Sunday, January 15, 2006

The Ambler Warning, by Robert Ludlum

The Ambler Warning, by Robert Ludlum

I like Robert Ludlum, but the quality of his novels has dropped considerably since he died. His estate has hired unnamed writers to flesh out rough drafts and storylines and publish them as if Ludlum was still alive and writing. A telling sign is the covers now have a ™ symbol after Ludlum’s name — I don’t think I’ve ever seen that next to a normal author credit.

The Ambler Warning is mostly a cheap knockoff of The Bourne Identity. A man wakes up without any recollection of how he got where he was, makes a daring escape, and goes on a quest for his missing memory with the help of a beautiful good Samaritan. Bourne pulls this off wonderfully, but here the gimmicks just seem tired. There were plot holes you can drive a truck through, such as the most observant man in the world drove several cars, bought new clothes and changed into them, and never noticed that his face had been changed. There was a big twist at the end, but it was telegraphed so early that the only shocking thing about it was the hero didn’t see it coming. Not the worst book I’ve ever read, but easily the worst with Ludlum’s name on the cover.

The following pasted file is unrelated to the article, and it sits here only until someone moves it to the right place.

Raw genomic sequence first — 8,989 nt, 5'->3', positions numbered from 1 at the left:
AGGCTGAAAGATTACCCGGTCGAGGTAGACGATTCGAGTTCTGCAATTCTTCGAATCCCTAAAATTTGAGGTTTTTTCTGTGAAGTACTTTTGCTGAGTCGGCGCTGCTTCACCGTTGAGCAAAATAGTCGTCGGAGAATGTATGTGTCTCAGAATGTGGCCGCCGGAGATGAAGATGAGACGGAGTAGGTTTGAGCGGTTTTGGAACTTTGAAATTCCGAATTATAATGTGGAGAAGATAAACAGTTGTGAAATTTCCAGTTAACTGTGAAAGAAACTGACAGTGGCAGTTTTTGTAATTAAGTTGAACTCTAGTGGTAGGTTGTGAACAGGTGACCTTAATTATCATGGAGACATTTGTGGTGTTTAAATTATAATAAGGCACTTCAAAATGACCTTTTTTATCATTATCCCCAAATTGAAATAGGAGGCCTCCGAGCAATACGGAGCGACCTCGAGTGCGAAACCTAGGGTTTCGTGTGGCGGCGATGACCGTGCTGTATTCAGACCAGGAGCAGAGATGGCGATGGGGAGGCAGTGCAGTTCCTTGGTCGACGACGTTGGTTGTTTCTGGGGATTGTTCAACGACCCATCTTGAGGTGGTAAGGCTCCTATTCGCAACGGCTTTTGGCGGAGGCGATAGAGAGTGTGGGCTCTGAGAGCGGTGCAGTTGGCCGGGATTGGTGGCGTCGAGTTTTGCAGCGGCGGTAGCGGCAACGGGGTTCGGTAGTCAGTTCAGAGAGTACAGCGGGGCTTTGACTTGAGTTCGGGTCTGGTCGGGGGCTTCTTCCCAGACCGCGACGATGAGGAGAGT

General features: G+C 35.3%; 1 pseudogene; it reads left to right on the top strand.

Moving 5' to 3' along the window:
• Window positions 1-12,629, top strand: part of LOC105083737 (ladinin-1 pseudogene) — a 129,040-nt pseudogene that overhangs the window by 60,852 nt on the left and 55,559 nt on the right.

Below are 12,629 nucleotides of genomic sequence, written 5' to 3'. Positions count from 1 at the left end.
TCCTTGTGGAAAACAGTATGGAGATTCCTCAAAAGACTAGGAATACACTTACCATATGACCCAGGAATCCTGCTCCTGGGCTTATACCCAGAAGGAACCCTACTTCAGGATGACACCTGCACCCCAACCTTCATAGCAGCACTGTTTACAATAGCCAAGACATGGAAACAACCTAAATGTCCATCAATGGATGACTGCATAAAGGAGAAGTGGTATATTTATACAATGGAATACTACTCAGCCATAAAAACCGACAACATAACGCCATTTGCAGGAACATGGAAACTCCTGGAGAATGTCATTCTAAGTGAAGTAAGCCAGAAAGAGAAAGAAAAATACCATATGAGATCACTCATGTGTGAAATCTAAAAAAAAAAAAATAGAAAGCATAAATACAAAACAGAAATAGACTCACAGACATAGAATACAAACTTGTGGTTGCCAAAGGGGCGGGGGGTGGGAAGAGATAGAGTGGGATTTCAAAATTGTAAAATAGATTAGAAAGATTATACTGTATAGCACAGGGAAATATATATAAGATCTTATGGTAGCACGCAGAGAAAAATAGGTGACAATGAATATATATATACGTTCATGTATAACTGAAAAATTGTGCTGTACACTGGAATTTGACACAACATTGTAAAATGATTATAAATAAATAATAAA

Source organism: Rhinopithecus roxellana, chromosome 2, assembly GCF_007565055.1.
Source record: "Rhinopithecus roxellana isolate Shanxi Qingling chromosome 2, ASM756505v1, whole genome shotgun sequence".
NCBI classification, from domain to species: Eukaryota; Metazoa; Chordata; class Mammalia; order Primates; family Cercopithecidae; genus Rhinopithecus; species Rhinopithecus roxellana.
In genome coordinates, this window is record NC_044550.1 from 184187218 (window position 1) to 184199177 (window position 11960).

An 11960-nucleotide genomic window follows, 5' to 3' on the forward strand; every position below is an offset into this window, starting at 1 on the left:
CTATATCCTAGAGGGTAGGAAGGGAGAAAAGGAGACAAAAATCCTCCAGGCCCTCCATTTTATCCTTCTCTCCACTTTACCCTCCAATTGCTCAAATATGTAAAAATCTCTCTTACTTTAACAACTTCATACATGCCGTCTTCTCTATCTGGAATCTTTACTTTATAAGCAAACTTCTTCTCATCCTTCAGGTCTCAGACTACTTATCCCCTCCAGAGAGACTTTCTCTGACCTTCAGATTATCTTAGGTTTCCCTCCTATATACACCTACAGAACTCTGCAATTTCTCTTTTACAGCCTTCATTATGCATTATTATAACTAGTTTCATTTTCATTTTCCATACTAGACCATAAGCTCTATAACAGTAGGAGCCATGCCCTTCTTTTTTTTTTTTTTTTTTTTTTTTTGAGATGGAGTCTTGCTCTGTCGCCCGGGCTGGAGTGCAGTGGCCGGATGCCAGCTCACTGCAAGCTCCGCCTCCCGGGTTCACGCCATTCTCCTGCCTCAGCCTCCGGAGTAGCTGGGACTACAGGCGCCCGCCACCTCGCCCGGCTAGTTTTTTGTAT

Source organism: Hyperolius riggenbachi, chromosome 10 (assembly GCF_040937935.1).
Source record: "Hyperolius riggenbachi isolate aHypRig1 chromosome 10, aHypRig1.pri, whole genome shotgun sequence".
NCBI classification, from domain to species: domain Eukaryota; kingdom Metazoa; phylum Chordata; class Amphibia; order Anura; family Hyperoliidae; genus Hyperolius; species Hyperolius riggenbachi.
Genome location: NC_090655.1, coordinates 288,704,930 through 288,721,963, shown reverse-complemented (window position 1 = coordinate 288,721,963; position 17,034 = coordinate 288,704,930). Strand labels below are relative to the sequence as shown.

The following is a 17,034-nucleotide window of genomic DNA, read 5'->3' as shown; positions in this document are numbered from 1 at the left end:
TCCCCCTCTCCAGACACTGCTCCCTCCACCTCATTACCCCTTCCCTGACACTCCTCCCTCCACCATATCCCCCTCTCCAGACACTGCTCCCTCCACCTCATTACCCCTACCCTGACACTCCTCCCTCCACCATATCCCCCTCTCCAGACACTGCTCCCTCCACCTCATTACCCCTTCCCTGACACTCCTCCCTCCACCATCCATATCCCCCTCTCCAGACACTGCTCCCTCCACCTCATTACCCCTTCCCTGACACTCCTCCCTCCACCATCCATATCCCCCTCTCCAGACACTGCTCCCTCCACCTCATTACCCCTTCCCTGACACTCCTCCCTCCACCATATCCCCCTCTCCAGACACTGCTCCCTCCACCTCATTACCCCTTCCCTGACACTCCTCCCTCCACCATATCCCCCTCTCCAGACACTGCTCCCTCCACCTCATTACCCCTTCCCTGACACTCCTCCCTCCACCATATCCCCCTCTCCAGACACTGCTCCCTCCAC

First Sentence:
The building had the invisibility of the commonplace.

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